Surveillance of mosquitoes (Diptera, Culicidae) in a northern central region of Spain: implications for the medical community.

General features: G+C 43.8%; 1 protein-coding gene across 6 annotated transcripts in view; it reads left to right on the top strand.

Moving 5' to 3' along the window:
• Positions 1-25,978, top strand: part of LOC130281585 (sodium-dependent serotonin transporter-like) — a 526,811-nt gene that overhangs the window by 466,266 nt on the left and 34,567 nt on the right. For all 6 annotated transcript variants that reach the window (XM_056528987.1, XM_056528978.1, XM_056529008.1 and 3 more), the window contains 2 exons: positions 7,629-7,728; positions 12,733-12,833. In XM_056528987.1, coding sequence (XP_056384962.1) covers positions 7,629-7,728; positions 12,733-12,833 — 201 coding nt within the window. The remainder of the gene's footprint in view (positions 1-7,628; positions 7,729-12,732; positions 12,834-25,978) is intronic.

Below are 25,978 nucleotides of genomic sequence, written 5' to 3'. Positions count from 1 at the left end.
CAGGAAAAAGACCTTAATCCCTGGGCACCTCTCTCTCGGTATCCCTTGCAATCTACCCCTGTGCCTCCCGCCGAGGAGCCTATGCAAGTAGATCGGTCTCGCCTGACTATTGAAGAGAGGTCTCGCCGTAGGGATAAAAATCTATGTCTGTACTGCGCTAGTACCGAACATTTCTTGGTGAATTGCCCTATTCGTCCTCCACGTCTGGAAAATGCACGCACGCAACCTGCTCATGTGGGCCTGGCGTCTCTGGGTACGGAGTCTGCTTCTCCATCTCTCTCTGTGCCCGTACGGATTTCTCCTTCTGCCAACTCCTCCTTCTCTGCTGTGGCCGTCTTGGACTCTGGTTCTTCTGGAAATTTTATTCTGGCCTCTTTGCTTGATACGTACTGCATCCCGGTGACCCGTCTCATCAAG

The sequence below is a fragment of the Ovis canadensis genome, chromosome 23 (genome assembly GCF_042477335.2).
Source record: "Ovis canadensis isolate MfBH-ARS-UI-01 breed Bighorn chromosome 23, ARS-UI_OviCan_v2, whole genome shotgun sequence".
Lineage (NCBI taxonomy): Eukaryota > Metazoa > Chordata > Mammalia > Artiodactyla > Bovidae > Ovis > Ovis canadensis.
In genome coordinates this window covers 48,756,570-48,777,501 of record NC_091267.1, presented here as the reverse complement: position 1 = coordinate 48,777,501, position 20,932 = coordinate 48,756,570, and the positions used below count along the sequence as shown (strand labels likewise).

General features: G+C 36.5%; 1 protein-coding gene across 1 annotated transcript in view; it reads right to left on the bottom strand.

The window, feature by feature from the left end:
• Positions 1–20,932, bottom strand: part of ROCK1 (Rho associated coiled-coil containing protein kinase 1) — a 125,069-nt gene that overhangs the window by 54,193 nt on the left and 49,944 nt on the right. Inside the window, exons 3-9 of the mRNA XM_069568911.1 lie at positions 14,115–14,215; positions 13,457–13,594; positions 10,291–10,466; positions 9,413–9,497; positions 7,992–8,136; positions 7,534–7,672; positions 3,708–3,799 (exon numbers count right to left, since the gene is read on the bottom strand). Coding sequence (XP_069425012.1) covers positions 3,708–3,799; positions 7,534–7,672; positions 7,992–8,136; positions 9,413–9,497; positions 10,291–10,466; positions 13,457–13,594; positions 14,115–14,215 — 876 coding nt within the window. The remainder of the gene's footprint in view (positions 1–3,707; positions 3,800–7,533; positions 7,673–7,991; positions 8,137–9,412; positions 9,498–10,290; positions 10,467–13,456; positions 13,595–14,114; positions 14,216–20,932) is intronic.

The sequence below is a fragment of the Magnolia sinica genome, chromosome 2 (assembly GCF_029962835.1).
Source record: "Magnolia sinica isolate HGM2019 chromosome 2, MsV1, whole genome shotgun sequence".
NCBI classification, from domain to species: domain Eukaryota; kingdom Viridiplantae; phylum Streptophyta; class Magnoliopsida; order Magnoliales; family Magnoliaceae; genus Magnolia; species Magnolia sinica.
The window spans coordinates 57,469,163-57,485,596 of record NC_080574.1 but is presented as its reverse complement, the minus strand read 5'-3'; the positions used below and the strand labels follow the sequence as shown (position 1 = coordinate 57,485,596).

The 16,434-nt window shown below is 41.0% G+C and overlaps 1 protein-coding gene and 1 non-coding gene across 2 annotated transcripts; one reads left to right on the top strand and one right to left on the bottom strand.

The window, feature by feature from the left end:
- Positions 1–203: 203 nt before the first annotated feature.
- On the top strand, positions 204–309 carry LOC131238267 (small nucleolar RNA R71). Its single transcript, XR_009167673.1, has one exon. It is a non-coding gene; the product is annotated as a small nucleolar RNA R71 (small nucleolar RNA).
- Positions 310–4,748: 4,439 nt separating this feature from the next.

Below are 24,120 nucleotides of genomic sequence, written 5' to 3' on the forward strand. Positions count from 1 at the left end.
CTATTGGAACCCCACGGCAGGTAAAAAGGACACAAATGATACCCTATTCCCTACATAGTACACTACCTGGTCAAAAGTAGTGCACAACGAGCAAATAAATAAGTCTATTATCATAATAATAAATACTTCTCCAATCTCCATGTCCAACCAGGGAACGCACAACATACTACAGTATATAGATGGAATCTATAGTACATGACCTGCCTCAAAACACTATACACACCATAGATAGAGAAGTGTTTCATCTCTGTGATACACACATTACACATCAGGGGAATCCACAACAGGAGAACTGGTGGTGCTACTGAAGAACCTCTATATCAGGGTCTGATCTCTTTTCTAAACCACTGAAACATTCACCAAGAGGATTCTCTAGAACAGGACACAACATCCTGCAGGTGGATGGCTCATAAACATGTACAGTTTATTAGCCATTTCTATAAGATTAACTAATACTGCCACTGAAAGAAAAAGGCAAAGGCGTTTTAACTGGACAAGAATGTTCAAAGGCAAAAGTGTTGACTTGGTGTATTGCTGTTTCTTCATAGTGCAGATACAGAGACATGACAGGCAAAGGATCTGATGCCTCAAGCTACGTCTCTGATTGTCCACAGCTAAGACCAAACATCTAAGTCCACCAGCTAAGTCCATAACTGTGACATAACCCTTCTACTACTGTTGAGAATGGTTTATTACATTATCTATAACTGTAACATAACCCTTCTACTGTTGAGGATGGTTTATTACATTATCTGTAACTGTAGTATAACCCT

Mosquitoes are important to public and animal health due to their capacity to transmit diseases. Since the Zika virus was declared a pandemic by the WHO in 2016, and it has been recorded in different regions of Mediterranean Area (included Spain), the Government of La Rioja (Northern Spain) through the Center of Rickettsiosis and Arthropod-Borne Diseases, implemented an entomological surveillance programme of mosquitoes in La Rioja and in a close area of Navarra. This surveillance extended to some of the pathogens that they can transmit. Here we describe the framework of the initial surveillance programme for the detection of mosquitoes and associated human pathogens. We outline the benefits and the limitation of the programme to date, and explore how greater benefits can be achieved, for example using a One Health approach. Entomological surveillance has been carried out with BG-Sentinel traps, human bait technique and other methods such as collecting adults in resting places or immature stages by dipping in several wetlands. Since Aedes albopictus, vector of arbovirus such as Dengue, Chikungunya, and Zika, has not been detected yet in the region, the entomological programme included the surveillance of this exotic species using ovitraps in the most important cities. Morphological identification was supported using the mitochondrial cytochrome C oxidase subunit I and the internal transcribed spacer 2 genes analysis. In 2016 and 2017, more than 6,000 mosquitoes were collected. The mosquito's community included 21 species associated with six genera: Anopheles (n=4), Aedes (n=5), Culex (n=6), Culiseta (n=4), Uranotaenia (n=1) and Coquillettidia (n=1). Eleven species represent new records for La Rioja and Navarra regions. Several species were collected biting humans and a great proportion of the sampled mosquito population are competent vectors of several pathogens, such as West Nile virus. Sequences closely related to mosquito-only flavivirus have been detected in 0.34% of analysed pools. At the same time, the epidemiological surveillance emphasis is placed in the early detection of mosquito-borne diseases in primary health and emergency services. The surveillance programme represents a relevant and necessary assessment of the risk of pathogen transmission in a region, and it allows for the establishment of the appropriate preventive measures.